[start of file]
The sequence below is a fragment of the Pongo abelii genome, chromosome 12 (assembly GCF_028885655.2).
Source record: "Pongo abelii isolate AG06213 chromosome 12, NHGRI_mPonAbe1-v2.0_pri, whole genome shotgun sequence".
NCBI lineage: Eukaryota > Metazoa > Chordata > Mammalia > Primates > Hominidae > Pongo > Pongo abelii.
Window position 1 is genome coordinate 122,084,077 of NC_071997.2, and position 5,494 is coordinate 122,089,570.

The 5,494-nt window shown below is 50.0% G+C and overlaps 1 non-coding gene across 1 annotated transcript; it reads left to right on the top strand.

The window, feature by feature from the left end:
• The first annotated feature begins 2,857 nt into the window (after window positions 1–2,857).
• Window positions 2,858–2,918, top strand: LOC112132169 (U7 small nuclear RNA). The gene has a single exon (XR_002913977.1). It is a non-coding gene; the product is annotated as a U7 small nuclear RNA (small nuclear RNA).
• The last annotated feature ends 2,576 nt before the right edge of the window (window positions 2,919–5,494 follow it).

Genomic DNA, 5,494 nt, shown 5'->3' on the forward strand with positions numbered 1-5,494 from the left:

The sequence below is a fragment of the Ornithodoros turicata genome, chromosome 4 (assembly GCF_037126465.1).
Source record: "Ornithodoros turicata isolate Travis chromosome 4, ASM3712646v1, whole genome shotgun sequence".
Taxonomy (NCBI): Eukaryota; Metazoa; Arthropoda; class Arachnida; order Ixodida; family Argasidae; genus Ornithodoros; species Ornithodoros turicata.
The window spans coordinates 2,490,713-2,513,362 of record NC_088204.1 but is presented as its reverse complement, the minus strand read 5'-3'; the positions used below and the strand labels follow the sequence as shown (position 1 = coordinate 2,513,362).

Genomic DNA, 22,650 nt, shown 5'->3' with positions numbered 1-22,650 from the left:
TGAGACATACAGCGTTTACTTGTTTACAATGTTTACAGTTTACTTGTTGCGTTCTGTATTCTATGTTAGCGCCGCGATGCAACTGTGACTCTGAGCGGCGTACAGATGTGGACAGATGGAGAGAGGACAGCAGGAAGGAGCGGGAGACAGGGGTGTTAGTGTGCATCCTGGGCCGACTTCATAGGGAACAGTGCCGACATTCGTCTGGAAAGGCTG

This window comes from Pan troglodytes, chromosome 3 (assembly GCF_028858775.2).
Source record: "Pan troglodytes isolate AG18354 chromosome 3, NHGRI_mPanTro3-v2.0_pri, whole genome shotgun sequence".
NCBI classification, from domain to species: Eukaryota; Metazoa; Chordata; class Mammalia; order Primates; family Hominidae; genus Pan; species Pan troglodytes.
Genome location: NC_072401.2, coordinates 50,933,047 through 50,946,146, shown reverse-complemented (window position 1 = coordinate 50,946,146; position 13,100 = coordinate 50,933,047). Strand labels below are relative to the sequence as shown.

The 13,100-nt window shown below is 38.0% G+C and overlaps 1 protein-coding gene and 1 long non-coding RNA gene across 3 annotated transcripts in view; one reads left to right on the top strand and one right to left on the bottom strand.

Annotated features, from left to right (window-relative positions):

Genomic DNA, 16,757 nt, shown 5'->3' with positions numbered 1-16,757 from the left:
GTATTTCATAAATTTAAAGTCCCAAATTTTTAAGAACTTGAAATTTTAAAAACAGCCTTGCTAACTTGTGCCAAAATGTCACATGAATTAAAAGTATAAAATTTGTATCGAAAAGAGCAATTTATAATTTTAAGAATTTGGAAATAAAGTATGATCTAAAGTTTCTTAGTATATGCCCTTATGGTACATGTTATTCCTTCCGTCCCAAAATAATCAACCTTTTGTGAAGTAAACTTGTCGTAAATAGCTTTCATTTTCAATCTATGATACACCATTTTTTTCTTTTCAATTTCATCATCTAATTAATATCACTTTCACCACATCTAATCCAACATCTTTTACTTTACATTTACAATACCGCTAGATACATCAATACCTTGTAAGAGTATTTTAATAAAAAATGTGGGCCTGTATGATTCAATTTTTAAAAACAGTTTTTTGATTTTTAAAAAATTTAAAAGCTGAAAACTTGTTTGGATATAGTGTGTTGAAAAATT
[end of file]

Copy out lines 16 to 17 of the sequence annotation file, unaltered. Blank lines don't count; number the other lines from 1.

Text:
TGAGACATACAGCGTTTACTTGTTTACAATGTTTACAGTTTACTTGTTGCGTTCTGTATTCTATGTTAGCGCCGCGATGCAACTGTGACTCTGAGCGGCGTACAGATGTGGACAGATGGAGAGAGGACAGCAGGAAGGAGCGGGAGACAGGGGTGTTAGTGTGCATCCTGGGCCGACTTCATAGGGAACAGTGCCGACATTCGTCTGGAAAGGCTG

This window comes from Pan troglodytes, chromosome 3 (assembly GCF_028858775.2).